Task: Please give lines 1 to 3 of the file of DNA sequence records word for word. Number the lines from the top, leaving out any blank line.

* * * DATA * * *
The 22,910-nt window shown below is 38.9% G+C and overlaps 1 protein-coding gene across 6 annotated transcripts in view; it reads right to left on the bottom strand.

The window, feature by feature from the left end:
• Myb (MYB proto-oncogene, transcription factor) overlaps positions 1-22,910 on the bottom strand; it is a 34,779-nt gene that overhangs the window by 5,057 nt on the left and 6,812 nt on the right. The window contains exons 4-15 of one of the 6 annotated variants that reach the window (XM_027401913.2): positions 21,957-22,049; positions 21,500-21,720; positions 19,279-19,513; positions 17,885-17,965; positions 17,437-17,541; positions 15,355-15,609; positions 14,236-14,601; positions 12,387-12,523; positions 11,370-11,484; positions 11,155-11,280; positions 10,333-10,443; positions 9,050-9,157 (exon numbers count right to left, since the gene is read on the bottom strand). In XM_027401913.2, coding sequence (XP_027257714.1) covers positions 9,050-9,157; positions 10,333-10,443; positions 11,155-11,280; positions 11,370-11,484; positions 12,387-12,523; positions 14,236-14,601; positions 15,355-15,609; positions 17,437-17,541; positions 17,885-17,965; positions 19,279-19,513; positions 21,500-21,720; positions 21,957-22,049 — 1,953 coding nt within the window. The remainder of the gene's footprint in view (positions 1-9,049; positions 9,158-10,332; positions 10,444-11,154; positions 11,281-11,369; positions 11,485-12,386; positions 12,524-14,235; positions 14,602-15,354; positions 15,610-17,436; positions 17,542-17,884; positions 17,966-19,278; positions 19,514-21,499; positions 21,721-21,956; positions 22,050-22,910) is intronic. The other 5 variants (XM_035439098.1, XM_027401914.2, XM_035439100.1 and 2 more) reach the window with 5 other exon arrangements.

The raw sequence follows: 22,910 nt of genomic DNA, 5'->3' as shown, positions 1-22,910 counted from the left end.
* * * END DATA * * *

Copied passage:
The 22,910-nt window shown below is 38.9% G+C and overlaps 1 protein-coding gene across 6 annotated transcripts in view; it reads right to left on the bottom strand.

The window, feature by feature from the left end:
• Myb (MYB proto-oncogene, transcription factor) overlaps positions 1-22,910 on the bottom strand; it is a 34,779-nt gene that overhangs the window by 5,057 nt on the left and 6,812 nt on the right. The window contains exons 4-15 of one of the 6 annotated variants that reach the window (XM_027401913.2): positions 21,957-22,049; positions 21,500-21,720; positions 19,279-19,513; positions 17,885-17,965; positions 17,437-17,541; positions 15,355-15,609; positions 14,236-14,601; positions 12,387-12,523; positions 11,370-11,484; positions 11,155-11,280; positions 10,333-10,443; positions 9,050-9,157 (exon numbers count right to left, since the gene is read on the bottom strand). In XM_027401913.2, coding sequence (XP_027257714.1) covers positions 9,050-9,157; positions 10,333-10,443; positions 11,155-11,280; positions 11,370-11,484; positions 12,387-12,523; positions 14,236-14,601; positions 15,355-15,609; positions 17,437-17,541; positions 17,885-17,965; positions 19,279-19,513; positions 21,500-21,720; positions 21,957-22,049 — 1,953 coding nt within the window. The remainder of the gene's footprint in view (positions 1-9,049; positions 9,158-10,332; positions 10,444-11,154; positions 11,281-11,369; positions 11,485-12,386; positions 12,524-14,235; positions 14,602-15,354; positions 15,610-17,436; positions 17,542-17,884; positions 17,966-19,278; positions 19,514-21,499; positions 21,721-21,956; positions 22,050-22,910) is intronic. The other 5 variants (XM_035439098.1, XM_027401914.2, XM_035439100.1 and 2 more) reach the window with 5 other exon arrangements.